Events and conferences
The European Parliament comes to the University of East London
Students inspired to get involved in politics by a former MEP
A former MEP has called on University of East London (UEL) undergraduates and local school pupils to get involved in politics and “give voters a choice” by standing in elections.
David Hallam, who stood as a Labour MEP from 1994-9, was a guest speaker at UEL’s ‘The European Parliament to Campus’ civic engagement project.
He told students that being invited to UEL was a particularly emotional occasion for him.
“It is a respected and sustainable university in east London, where I was born, educated, and grew up,” he said at a gathering of students and school pupils at UEL’s Docklands campus.
“It would be a mark of success if someone, even just one person, can say to themselves, ‘If this man, born and bred in Hackney, can become a politician at the EU Parliament, then I can pursue my goal’.”
Mr Hallam impressed the audience with stories about his involvement in the Northern Ireland peace process and the Israel-Palestine conflict.
Karim Simon Perrineau, a third-year International politics student, said he found the presentation inspirational.
“David showed me that you can have some influence and change things in the world through politics,” he said. “It gave me hope that I could go and do the same thing.”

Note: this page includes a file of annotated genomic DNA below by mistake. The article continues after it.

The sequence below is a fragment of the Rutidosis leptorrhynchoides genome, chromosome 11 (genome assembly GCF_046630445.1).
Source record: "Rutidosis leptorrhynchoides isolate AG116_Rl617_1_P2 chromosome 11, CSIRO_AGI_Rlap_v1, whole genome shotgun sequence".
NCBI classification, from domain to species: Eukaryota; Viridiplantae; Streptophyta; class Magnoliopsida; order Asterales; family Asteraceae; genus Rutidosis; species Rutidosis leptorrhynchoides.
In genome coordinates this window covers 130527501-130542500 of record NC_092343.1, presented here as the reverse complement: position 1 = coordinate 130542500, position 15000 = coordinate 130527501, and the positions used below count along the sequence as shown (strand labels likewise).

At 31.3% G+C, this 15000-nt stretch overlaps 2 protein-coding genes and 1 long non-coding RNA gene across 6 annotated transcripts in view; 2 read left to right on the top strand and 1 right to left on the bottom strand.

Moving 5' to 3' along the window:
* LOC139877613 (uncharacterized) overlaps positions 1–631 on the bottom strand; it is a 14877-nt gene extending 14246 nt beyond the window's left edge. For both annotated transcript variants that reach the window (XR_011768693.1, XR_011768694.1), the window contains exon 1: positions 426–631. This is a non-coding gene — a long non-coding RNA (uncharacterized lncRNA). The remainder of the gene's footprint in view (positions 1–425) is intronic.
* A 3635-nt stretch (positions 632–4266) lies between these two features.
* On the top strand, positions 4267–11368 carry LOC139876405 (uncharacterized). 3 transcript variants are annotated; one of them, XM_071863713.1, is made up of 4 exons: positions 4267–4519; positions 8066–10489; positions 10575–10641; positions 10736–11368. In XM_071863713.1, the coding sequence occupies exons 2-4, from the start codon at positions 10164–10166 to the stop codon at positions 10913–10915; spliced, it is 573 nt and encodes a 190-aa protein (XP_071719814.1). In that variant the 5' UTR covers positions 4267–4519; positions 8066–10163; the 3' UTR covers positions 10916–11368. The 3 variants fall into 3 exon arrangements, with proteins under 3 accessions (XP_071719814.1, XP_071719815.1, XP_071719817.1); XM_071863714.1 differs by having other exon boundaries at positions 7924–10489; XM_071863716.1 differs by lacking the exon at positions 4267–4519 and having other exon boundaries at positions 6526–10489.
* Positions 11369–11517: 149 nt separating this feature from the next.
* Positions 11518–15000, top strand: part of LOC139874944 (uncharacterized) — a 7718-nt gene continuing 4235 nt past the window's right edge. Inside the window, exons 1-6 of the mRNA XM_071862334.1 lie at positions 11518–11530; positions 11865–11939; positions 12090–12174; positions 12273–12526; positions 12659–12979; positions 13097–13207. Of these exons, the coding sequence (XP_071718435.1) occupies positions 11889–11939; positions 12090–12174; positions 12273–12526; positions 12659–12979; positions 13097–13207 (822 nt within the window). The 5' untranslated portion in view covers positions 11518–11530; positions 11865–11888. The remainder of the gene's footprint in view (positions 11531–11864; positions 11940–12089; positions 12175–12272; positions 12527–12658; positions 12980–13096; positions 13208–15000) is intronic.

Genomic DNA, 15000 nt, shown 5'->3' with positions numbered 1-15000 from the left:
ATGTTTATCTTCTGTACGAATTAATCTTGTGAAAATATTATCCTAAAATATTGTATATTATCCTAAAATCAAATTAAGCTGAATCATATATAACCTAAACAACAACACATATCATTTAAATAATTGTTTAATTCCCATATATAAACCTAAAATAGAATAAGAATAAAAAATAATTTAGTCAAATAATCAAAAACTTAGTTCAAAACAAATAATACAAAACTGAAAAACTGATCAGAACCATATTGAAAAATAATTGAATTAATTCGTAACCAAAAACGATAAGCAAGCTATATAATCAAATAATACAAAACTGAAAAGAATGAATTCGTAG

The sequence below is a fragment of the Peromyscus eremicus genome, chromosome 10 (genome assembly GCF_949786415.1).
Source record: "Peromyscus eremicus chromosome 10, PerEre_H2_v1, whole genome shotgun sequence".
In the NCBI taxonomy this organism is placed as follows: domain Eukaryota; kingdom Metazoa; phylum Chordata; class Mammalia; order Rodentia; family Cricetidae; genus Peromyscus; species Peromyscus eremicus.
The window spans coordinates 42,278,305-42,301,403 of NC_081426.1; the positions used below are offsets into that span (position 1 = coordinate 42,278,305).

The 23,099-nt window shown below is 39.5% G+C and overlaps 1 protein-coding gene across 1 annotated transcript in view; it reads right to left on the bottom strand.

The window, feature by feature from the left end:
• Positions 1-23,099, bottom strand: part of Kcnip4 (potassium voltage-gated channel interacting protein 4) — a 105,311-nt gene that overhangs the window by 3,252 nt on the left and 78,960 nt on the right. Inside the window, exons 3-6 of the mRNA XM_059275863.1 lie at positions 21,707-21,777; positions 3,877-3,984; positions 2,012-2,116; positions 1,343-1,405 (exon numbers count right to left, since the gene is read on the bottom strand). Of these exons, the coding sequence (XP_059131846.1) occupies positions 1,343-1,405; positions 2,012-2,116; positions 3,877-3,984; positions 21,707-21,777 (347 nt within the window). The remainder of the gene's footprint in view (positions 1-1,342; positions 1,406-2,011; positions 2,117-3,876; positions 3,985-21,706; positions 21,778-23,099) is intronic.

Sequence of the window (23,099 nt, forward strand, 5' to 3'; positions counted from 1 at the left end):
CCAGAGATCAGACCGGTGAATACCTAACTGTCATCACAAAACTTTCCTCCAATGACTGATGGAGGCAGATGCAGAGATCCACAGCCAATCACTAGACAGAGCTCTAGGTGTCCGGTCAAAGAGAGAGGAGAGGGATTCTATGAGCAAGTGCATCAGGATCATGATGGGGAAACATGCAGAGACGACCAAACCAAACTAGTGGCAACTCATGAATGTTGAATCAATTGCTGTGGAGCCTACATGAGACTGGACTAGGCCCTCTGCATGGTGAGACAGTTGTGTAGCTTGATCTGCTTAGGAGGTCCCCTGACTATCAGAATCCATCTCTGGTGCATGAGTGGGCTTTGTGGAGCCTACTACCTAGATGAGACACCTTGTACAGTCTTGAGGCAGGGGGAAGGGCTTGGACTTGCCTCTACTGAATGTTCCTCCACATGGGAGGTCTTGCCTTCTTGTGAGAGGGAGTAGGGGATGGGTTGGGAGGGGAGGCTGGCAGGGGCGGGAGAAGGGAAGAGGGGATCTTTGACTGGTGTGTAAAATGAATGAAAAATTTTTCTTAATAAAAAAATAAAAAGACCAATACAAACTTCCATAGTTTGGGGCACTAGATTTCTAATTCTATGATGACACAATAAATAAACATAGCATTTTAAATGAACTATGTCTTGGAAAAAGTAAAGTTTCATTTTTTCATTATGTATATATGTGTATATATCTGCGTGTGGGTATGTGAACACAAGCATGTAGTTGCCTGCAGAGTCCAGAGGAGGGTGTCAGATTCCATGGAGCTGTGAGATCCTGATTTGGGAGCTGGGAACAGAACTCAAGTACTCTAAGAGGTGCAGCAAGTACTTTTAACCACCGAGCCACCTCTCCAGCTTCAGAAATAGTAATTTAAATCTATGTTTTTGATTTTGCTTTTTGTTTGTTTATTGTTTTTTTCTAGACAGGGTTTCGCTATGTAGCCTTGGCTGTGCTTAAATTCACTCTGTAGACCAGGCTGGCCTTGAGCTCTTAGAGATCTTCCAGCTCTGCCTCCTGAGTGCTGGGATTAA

Motivated by Mr Hallam’s talk, school and college students from St Paul’s Way Trust, St Bonaventure’s, St Angela’s, and Havering Sixth Form College got to try their hand at EU-style political debating and voting on the issue of how Europe should handle the refugee crisis.
Malachi Willis, from St Paul’s Way Trust who is studying for A-levels in politics, history, and classics, said the best part of the day was learning about differing views. “There is a wide range of views in Europe,” he said. “It has help me develop my own views on the topic.”
Asked whether he would recommend politics to young people, Mr Hallam said, “Get involved in politics – vote in elections, get involved in local and national politics, even stand as a candidate. Sometimes, it is not about winning but about giving voters a choice.”
The project was supported by the EU Former Members' Association and was organised by UEL’s Education and Community Partnerships, the Centre for Widening Participation Policy Research and the School of Social Sciences.
Mr Hallam concluded his talk with a story about helping an elderly German man who wanted to claim several years of back-dated army pay and pension. Mr Hallam wrote a series of letters and the man eventually received the money owed to him.
He said: “What’s striking is that me, the son of a British World War II solider, could help an elderly man who fought in the German army in World War II. That, for me, is a sign of the new Europe.”